• Maintain focus on reliability and efficiency.

  • Create strong synergies between online and offline channels.

Example: IKEA. The shopping experience at IKEA is carefully designed to offer suggestions and provide help while respecting customers who want to explore and shop on their own. Customers are invited to consider additional purchases without experiencing any pressure from the employees.


Best-practice companies handle the exit of the experience as the beginning of a long and profitable relationship.


  • Make exits smooth and hassle-free to minimize customer frustration.

  • Make customers feel they are wanted back.

  • Ensure employees can and are motivated to capture relevant customer insights.

Example: Hyundai Assurance. When buying a Hyundai in these times of financial uncertainty, customers can decide whether they want to finance or lease it through the Hyundai Assurance scheme, which lets them return the car free of charge if they lose their job, etc. This provides certainty for customers when they “leave the shop” and at the same time initiates a post-purchase financial relationship with the customers.


Best-practice companies learn from previous experiences.


  • Structure and leverage the captured customer insights.

  • Lead customer orientation among employees across divisional lines.

  • Invite employees to foster and share new product or service improvements.

Example: Apple’s post-product line up. Thanks to integrated solutions, clever marketing, and a strong, consistent brand, Apple users find it natural and easy to enhance and expand their product experience by shopping for more at iTunes, the iPhone App Store, and the well-designed universe of special Mac accessories. Peer-to-peer recommendations and gift giving is part of this expansive dynamic.

Build a service blueprint[1] to clarify the areas that matter most

So now that you know which areas need attention, how do you figure out how to deliver the best possible customer experience?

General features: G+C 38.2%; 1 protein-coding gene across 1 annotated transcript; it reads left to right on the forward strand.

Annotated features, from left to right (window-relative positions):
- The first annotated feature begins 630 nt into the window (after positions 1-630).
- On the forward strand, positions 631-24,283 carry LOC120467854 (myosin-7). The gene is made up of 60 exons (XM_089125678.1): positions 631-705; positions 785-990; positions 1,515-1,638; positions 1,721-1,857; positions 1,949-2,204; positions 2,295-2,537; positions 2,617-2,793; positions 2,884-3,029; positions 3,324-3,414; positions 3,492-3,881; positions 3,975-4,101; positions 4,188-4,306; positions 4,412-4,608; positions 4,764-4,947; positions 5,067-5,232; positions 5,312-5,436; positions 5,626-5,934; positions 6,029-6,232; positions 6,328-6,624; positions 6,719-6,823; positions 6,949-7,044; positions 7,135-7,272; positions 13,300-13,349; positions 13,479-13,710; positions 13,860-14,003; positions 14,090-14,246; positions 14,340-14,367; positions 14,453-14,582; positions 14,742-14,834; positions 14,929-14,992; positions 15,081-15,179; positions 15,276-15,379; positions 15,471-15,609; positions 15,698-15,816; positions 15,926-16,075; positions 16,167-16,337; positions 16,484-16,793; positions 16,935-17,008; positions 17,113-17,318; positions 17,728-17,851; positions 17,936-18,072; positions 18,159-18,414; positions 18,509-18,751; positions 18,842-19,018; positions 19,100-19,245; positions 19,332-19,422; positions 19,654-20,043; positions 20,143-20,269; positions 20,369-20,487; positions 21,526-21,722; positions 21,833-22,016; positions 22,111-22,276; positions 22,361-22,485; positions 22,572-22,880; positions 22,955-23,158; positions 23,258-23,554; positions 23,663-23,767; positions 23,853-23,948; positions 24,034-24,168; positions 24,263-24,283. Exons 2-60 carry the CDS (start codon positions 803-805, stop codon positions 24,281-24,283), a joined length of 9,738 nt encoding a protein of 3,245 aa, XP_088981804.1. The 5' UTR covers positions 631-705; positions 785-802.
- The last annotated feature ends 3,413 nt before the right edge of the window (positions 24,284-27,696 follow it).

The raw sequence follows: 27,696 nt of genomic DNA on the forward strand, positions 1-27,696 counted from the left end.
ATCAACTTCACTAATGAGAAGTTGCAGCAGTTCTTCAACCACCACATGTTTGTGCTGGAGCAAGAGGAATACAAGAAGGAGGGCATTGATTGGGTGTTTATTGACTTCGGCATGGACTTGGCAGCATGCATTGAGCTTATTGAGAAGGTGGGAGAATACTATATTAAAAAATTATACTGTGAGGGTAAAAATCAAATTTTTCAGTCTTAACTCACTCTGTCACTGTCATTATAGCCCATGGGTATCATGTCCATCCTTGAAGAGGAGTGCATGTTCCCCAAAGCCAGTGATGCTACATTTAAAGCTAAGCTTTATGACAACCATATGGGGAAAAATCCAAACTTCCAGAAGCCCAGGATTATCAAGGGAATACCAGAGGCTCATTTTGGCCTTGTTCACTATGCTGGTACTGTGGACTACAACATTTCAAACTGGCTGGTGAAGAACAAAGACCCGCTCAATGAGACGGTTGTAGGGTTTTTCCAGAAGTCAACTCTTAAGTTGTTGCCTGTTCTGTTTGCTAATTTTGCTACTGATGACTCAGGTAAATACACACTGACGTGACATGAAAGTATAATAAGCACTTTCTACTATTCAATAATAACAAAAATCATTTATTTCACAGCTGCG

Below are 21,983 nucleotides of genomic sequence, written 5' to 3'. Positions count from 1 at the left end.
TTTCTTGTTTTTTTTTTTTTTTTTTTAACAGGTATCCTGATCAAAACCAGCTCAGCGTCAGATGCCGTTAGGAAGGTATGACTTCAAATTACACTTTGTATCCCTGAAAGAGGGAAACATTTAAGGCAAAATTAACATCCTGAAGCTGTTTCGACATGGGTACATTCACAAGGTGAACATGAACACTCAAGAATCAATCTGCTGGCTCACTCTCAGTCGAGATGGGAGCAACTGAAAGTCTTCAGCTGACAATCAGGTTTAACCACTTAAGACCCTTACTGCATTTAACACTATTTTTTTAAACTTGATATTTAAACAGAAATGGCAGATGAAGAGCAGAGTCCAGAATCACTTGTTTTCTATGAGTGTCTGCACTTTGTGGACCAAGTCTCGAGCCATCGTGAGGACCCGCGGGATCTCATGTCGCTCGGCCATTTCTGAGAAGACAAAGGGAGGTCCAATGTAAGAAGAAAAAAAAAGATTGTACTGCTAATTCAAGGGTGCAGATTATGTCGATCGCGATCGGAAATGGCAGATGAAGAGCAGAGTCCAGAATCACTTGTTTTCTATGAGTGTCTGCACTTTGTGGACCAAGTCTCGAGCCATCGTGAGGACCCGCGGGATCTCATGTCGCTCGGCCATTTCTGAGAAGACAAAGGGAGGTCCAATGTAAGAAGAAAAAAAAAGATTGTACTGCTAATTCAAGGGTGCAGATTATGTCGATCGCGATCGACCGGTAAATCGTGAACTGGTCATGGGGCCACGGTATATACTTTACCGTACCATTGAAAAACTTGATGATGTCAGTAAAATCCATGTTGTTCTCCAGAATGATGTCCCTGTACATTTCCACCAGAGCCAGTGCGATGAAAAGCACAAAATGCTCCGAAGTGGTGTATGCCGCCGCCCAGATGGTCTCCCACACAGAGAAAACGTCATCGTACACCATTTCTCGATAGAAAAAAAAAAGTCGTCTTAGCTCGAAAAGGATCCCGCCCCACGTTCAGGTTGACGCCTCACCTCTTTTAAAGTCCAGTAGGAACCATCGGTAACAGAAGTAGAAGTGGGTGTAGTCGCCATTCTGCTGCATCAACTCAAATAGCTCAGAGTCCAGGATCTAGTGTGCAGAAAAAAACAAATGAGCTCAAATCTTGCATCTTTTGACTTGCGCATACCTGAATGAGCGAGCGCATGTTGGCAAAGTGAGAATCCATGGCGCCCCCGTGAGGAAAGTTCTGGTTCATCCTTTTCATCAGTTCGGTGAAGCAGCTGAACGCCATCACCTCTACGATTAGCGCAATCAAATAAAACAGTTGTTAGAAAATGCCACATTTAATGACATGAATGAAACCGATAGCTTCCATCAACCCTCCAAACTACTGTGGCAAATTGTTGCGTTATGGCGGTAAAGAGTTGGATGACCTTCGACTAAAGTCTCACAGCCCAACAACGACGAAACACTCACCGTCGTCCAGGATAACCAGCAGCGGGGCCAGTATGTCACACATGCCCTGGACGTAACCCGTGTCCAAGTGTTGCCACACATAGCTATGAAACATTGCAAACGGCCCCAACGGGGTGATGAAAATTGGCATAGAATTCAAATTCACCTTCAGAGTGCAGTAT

You can start by developing a blueprint that visually depicts and illuminates the front-stage points of contact (when employees interact with customers) and the back-stage (behind the scenes) processes and technologies that are needed to drive the customer experience. Here’s how a hotel experience could look:

It’s relatively easy for most companies to map which elements of an experience are performed front-stage and which are performed back-stage. But because no single division or function owns the entire customer experience, service blueprinting can help identify overly demanding or complicated touch points during which internal functions overlap.

Adding more touch points to make the experience unique poses a great challenge because you need to integrate those points into the total experience: every time you add a touch point you raise expectations and increase areas where you may potentially fail to deliver. So in respect to touch points, you may want to apply Toyota’s general and very successful principle of “excluding gimmicks and pursuing the essentials.”[2]

A few years ago we used this service-based blue printing process to reprioritize the packaging process for a health care company, and discovered ways to save the company around €50 million while improving quality and the customer experience. The company previously spent a great deal of money on fancy packaging design. Using the blueprint model we tracked the journey of multiple products from warehouse to hospital to patient and found that by the time a product got anywhere near patients the packaging was long gone. The product’s outer packaging was stripped off upon arrival and the product was transferred to a department where nurses recommend products but never see the packaging. Nurses arranged products according to their own system because the physical product didn’t contain the relevant information on the inner packaging.

Consequently, the company simplified their outer packaging and moved the relevant product details to the redesigned inner packaging, which created a massive savings in production costs while improving the customer and end-user experience.

3 guiding principles for improving customer experiences

What might seem an obvious move in practice is difficult to execute. Redesigning and enhancing the customer experience typically involves multiple management areas: communication, customer service, front-stage training and execution, internal systems and processes, IT and technology, and KPIs.

Before making changes to improve the customer experience, executives and managers should keep focus on their core promises and follow three guiding principles:

  • Know your key customers and put extra effort into understanding their values—great customer experiences should focus on the most profitable customers.

  • Successfully integrated experiences require a collectively owned agenda that works across internal functions and channels—no function can own the entire customer experience.

  • Great customer experiences require active leadership—execution is the hardest part of creating great customer experiences, and leaders must incentivize employees who put customers first.

Frederik Wiedemann is a partner at ReD Associates

[1] Bitner, Ostrom, and Morgan, “Service Blueprinting: A Practical Tool for Service Innovation,” 2007.

[2] Barwise, Patrick & Seàn Meehan: “Simply Better,” Harvard Business Press, 2004.